“Tonight I tried to rescue a tiny insect clinging to the side of the tub, before I turned on the shower, but it was likely too frail to withstand my usually quick and gentle trick of tucking it inside a tissue and whisking it away, so I’m pretty sure it died. I was not meticulous enough. I could have spent more time at it. I laid the tissue on the sink, leaving the actual outcome to fate. Because I could not weep, I swore quietly.”—Anita Sullivan
On The Other Hand
By Anita Sullivan
I. A Giant Swore At My Demise
EUGENE Oregon—(Weekly Hubris)—June 2018—Tonight I tried to rescue a tiny insect clinging to the side of the tub, before I turned on the shower, but it was likely too frail to withstand my usually quick and gentle trick of tucking it inside a tissue and whisking it away, so I’m pretty sure it died. I was not meticulous enough. I could have spent more time at it. I laid the tissue on the sink, leaving the actual outcome to fate. Because I could not weep, I swore quietly.
Stepping into the shower, I made up an equivalent situation for myself. Me in a land of giants, fallen into a giant’s tub, same scenario. The big, kindly, pudgy, lethal fingers squashing me into a tissue the size of a meadow. His tepid regret.
My own regret did not generate enough sadness to fill a dollhouse teacup. The time I ran over a squirrel I cried for quite awhile, but a furless insect resembling more a vaguely articulate piece of dust than a fellow creature did not possess the heft to rouse me to fully compassionate behavior. I’m not blaming myself, it’s just one of those biological hierarchy things hard-wired (as they say) into the enormous untidy hodge-podge of the human psyche.
Still, if in a parallel universe where I occupied the position of insect among a set of lethal monster giants (as early humans actually did, during a period when the bears were eleven feet tall and the bow and arrow hadn’t been invented yet) —if I suffered a death like that of my tiny, nameless insect—would it not (my death) possibly qualify as worthwhile, because a giant swore at my demise?
But that’s not such a bad way to go, is it? To die leaving behind one giant supplicant to honor, if not quite to praise?
II. Tai Chi Time
Today in Tai Chi class, while we stand quietly waiting to begin, I find myself noticing the soft digital ticking of the wall clock, the way you sometimes become briefly aware of a background noise as if it were just now showing up for the first time. It’s a good clock, barely audible most days, but now it sounds exactly like stealthy footsteps on leaves: “pad-pad” instead of “tick-tick,” as if, like Pinocchio, it has turned into something real, at last. I smile and relax, feeling immersed in a soft cushioning of natural elements—my classmates, our teacher, the enormous clerestory windows high above us, the hidden blue of the April morning light, and someone out there tiptoeing through a forest.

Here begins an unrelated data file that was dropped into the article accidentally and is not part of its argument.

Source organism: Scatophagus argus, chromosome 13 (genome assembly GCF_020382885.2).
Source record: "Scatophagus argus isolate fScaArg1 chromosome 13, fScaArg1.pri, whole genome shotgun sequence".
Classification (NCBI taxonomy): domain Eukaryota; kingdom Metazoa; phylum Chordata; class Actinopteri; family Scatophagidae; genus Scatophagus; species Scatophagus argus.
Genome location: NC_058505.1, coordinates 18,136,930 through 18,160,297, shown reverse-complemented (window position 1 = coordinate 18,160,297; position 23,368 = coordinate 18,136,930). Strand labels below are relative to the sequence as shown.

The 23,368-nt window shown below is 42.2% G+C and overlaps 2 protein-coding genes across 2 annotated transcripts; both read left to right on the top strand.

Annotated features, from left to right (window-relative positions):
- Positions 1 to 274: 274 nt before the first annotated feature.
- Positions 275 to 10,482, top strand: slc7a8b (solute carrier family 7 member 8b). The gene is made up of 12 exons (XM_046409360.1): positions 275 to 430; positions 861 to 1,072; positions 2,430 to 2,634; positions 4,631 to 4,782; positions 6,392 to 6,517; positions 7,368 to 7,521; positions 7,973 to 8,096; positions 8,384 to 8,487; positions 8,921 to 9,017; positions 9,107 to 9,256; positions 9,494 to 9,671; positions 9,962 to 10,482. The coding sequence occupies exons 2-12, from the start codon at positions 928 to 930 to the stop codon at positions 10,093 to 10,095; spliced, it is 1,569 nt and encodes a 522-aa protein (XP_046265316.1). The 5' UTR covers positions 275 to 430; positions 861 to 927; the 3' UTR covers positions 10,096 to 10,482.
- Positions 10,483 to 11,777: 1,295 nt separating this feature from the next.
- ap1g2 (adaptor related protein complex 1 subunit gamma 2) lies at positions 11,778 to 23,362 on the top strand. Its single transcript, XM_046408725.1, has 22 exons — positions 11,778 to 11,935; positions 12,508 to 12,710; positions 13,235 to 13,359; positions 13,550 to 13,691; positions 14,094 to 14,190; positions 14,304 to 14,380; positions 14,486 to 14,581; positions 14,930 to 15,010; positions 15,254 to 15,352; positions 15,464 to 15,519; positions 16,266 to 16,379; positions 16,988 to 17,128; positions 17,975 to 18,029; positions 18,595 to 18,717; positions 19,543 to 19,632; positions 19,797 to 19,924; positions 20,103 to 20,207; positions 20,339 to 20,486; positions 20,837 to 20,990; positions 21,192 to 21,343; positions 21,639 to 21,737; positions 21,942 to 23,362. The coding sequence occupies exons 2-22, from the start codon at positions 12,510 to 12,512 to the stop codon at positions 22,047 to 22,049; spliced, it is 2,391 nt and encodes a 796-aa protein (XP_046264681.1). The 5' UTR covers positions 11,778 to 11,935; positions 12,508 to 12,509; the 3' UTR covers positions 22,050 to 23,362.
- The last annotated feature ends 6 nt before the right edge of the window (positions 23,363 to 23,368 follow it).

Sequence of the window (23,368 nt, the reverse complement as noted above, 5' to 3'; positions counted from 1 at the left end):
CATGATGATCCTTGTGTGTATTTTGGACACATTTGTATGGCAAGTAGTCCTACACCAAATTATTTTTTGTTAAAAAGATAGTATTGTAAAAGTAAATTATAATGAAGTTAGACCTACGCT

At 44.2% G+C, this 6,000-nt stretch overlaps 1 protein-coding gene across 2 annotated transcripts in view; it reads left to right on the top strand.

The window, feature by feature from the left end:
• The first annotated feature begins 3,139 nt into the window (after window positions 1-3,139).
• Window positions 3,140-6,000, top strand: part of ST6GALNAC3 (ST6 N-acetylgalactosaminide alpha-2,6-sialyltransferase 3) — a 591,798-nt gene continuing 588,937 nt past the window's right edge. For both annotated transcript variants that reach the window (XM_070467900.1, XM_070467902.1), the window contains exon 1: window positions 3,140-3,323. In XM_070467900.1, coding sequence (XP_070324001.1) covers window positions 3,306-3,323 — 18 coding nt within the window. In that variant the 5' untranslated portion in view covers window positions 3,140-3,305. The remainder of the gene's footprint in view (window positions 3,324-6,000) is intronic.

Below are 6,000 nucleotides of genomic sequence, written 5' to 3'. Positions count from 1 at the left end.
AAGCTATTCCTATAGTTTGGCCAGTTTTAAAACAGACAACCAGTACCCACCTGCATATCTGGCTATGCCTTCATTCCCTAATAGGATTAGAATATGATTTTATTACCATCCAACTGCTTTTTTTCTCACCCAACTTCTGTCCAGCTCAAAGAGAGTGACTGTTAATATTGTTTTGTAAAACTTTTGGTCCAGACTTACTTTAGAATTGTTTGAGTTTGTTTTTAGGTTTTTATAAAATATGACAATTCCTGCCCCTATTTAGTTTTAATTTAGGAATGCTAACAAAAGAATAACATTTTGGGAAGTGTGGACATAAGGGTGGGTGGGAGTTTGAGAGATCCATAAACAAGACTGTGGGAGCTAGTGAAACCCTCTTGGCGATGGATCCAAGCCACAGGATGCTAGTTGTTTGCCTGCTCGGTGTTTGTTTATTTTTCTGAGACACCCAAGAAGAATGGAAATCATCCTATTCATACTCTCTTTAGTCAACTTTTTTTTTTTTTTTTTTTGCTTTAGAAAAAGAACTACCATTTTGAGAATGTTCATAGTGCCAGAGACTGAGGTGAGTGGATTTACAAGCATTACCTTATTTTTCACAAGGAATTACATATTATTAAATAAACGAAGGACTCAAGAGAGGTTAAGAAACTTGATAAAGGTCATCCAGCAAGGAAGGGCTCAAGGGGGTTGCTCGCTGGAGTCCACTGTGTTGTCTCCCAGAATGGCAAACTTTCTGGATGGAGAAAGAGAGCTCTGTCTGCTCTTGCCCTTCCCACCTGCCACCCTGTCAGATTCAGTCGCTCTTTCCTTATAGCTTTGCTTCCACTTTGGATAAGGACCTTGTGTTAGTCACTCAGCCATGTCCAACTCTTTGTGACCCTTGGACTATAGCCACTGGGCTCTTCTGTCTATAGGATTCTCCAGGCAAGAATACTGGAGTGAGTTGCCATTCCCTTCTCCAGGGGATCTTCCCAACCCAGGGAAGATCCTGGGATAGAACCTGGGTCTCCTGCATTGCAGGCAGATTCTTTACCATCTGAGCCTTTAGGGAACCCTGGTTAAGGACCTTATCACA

But as the dozen of us begin to move together into the first part of the form, the clock seems to grow louder, like a single shoe going round and round in a distant clothes dryer, drawing attention to itself for no useful reason.
I squint. The clock has no rhythm! I realize suddenly.
This almost causes me to forget the sharp turn for “white crane spreads its wings.” I yank my concentration back to my body, and to the directives that are pulling it forward, urging it to flow through an austerely complex set of rhythms that over the past four years have penetrated my muscles and bones, turning me into a sort of tree, riddled with roots and tendrils. These roots inside me, like those of plants, keep sending out smaller filaments into the bacteria-ridden soil around them, in a fractal pattern—regular and predictable in an immediate sense, but in some ultimate way, totally unknowable.
The clock’s metric voice, by contrast, is quite knowable, and therefore useless here. Relentlessly, it interrupts the air, the silence, sketching out a two-dimensional symmetry which the vast world around it largely ignores. Who needs it? We’re trying to learn how to live.
What does this mean about Time? I briefly wonder.
Humans do rhythm, which is connected to a different kind of time than what this hapless device insists upon. We are not doing clock time, we are outside of it. The clock, and its mindless even-handedness, intervenes between the human body and its natural, malleable rhythms. Our hearts beat at varying speeds and intensities, and our breathing—though regular—is even less symmetrically configured. And though lord knows we humans might have been a less wretched collection of mutually-exclusive and ungovernable passions if we had evolved a “clockwork organ” to keep us at least wobbling back and forth across the straight and narrow path to full consciousness: we did not. So, the clock ticks on, irrelevant and foolish upon the wall, while now and then we catch the higher rhythm of someone (Natty Bumppo, maybe) out there in the gloaming, trying to walk silently upon a path of twigs and seeds.
Note: The image of the spider derives from https://www.youtube.com/watch?v=DsGvT2DYJMc; the image of Tai Chi hands derives from https://healthbeat.spectrumhealth.org/body-poetry-set-to-music-tai-chi-arthritis/.
To order Anita Sullivan’s book, The Bird That Swallowed the Music Box, click on the book cover below.